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US crude settles up $1.36, or 3.76%, at $37.50 a barrel

U.S. oil futures rose as much as 4 percent on Wednesday, underpinned by an unexpectedly large fall in U.S. crude inventories, but were still close to multi-year lows as supplies remained abundant and as OPEC lowered the demand outlook for its exports.

The data surprise prompted crude futures for both U.S. West Texas Intermediate and global Brent to rise to a session high.

WTI futures settled $1.36 higher, or 3.76 percent, at $37.50, having risen as high as $37.79. Brent futures were up $1.32, or 3.63 percent, at $37.42 a barrel, off a session peak of $37.44.

The Energy Information Administration reported crude inventories fell by 5.9 million barrels in the last week, compared with analysts' expectations for an increase of 1.1 million barrels. Crude stocks at the Cushing, Oklahoma, delivery hub rose by 2 million barrels, EIA said.

Baker Hughes also released data showing U.S. oil rigs falling by three. Oil rigs in the U.S. now total 538, but are still down 961 from a year ago.

Earlier data published by industry group the American Petroleum Institute had suggested U.S. crude inventories fell by 3.6 million barrels last week to 486.7 million.

Meanwhile, gasoline stocks rose by 1.1 million barrels, compared with analysts' expectations in a Reuters poll for a 1.4 million barrels gain. Distillate stockpiles, which include diesel and heating oil, fell by 661,000 barrels, versus expectations for a 2.0 million barrels increase, the EIA data showed.

U.S. crude futures traded above benchmark Brent prices on Wednesday, a pattern rarely seen over the last five years. Brent settled below U.S. crude for the first time since August 2010 on Tuesday and touched $35.98 on an intraday basis, its lowest since July 2004.

The Organization of the Petroleum Exporting Countries (OPEC) in a report on Wednesday forecast that demand for its crude would be lower in 2020 than in 2016 as rival producers prove more resilient than expected in a low oil price environment.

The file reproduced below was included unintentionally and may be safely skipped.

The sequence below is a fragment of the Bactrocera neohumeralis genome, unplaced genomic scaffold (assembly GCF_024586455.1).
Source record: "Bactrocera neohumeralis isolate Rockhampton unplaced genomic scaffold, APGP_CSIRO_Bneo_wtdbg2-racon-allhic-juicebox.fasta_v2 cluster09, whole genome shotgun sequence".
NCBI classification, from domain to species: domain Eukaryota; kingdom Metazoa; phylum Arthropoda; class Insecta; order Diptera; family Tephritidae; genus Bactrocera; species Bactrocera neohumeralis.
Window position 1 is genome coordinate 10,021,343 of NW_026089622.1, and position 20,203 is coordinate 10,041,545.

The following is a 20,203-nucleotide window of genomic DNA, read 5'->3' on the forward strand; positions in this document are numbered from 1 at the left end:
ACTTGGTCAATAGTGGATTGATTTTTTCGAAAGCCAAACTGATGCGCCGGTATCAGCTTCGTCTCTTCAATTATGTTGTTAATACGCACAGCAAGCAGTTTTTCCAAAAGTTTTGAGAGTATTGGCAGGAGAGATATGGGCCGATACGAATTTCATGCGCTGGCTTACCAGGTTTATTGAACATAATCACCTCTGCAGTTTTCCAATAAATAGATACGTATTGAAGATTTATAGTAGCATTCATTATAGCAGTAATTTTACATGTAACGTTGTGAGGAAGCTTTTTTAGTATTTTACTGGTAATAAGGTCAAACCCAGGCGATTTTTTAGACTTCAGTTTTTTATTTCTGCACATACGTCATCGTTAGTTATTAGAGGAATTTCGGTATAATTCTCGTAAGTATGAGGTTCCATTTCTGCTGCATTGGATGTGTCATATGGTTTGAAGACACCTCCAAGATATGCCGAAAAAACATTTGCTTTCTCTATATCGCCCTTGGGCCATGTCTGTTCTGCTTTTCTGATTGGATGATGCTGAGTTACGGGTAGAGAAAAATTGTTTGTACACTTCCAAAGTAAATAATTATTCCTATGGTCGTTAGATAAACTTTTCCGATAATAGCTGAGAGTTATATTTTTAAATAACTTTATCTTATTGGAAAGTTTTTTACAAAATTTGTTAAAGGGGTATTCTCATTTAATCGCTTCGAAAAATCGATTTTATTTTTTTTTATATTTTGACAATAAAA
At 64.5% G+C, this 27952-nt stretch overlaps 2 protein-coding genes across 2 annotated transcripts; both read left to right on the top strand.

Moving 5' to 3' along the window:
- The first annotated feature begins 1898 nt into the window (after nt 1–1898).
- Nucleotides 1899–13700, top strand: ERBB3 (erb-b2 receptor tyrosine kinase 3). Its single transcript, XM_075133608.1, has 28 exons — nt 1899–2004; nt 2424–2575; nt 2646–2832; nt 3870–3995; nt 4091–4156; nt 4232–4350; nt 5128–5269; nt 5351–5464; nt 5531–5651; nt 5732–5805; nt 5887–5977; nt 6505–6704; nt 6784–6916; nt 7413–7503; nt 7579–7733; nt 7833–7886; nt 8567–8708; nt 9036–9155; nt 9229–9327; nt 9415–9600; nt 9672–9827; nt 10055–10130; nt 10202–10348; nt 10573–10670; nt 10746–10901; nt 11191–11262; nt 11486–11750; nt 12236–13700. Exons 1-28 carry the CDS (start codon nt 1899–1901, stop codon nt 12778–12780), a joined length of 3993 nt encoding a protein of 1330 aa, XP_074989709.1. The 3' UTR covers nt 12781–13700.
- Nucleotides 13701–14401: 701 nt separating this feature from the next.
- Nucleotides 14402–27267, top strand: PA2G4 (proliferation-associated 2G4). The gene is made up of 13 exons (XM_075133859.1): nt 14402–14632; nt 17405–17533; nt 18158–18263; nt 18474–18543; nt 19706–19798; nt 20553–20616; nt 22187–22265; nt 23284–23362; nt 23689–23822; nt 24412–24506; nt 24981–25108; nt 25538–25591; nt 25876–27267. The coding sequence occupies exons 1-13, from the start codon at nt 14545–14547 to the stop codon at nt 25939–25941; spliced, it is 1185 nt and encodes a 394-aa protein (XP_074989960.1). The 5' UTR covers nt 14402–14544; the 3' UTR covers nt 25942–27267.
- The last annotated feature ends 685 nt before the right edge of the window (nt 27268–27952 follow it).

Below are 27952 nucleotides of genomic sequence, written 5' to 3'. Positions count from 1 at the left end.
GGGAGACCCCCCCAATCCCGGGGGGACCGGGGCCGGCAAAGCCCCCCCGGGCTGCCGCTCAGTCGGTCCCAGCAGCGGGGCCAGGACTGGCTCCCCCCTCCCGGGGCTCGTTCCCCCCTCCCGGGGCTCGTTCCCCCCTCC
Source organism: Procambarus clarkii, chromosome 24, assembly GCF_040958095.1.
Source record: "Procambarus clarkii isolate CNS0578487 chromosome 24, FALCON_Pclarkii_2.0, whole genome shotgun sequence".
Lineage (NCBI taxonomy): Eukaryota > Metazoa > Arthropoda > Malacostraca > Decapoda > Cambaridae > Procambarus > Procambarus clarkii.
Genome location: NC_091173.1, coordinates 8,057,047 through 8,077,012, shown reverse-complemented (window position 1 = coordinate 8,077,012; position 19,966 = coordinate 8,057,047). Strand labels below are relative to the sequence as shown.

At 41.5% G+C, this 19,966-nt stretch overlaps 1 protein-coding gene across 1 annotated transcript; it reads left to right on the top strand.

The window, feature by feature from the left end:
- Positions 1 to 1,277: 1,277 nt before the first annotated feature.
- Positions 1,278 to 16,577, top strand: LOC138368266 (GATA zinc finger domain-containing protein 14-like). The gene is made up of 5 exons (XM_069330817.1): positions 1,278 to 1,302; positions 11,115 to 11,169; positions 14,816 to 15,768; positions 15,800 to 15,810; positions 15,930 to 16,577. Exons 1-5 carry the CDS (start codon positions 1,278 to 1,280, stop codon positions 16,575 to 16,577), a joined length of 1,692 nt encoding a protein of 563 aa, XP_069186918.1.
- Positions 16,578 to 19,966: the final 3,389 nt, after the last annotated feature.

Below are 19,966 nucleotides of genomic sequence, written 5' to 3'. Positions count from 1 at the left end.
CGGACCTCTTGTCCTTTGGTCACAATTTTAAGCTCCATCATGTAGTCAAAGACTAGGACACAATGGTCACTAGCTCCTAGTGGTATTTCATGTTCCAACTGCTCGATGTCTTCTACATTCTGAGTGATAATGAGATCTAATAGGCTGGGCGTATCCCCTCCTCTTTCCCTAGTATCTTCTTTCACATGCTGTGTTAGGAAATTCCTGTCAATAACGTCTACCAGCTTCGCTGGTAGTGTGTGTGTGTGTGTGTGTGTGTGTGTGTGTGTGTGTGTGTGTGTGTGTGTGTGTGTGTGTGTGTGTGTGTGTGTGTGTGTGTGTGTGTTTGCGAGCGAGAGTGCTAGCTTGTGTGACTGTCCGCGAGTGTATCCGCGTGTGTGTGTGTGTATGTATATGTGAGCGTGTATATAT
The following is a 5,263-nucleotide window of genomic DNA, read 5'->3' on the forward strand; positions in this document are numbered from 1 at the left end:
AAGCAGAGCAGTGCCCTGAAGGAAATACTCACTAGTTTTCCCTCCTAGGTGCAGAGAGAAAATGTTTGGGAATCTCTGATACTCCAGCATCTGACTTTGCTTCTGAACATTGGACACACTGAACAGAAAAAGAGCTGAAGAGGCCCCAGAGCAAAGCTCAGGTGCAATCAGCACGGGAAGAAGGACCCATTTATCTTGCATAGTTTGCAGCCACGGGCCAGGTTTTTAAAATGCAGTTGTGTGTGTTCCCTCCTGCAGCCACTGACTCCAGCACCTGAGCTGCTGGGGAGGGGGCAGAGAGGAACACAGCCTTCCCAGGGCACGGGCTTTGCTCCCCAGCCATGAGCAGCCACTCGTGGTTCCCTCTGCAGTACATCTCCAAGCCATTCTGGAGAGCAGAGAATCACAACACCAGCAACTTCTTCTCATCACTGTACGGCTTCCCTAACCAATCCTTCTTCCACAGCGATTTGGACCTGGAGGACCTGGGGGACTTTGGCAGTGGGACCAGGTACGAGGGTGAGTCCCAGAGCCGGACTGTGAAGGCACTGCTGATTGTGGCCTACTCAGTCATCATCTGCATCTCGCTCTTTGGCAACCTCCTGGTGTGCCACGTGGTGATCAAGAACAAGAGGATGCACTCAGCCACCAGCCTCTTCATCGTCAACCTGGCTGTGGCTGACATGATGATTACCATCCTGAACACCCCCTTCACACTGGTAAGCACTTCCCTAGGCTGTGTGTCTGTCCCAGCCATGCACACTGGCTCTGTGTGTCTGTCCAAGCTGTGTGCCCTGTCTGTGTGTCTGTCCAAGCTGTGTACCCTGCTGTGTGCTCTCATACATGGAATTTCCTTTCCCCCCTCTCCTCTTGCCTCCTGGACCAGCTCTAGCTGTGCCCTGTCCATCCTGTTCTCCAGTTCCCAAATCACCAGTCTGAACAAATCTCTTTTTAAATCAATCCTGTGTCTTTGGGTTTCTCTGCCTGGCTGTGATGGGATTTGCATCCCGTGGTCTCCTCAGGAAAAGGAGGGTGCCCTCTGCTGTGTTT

It forecast 2020 demand for OPEC crude at 30.7 million barrels per day (bpd) versus 30.9 million bpd in 2016 and about 1 million bpd less than it is currently producing.

OPEC raised its forecast for tight oil output to 5.19 million bpd in 2020, up from 4.5 million bpd in its 2014 report.

OPEC failed to agree on a production ceiling at a Dec. 4 meeting in Vienna for the first time in decades. Saudi King Salman said on Wednesday the kingdom was concerned about the stability of the oil market, but added that Saudi Arabia remained committed to further exploration activities in the oil and gas sectors.

In a sign of growing competition for market share among OPEC members in Asia, Iraq signed a $1.4 billion deal to supply 160,000 bpd to Indian refiners Reliance and Indian Oil Corp.

Iran is expected to add 500,000 bpd of crude exports next year and Iranian officials have already met with Indian refiners seeking proposals on how to make their crude more competitive.

On Wednesday, Brent traded as low as $36.28 a barrel, flipping WTI from a long-standing discount into a slight premium over the international benchmark for the first time since a short period in November 2014.

Since 2010, U.S. petroleum imports have fallen from a peak of almost 14 million barrels per day (bpd) to around 9 million bpd, government data shows.

But as shale output dips and the government eases restrictions on crude exports, the U.S. market could tighten while global supplies swell on sustained high output from Russia and OPEC.

Although no immediate large-scale exports are expected, some U.S. oil will likely flow from the United States into the global market next year.

—CNBC's Tom DiChristopher contributed to this story.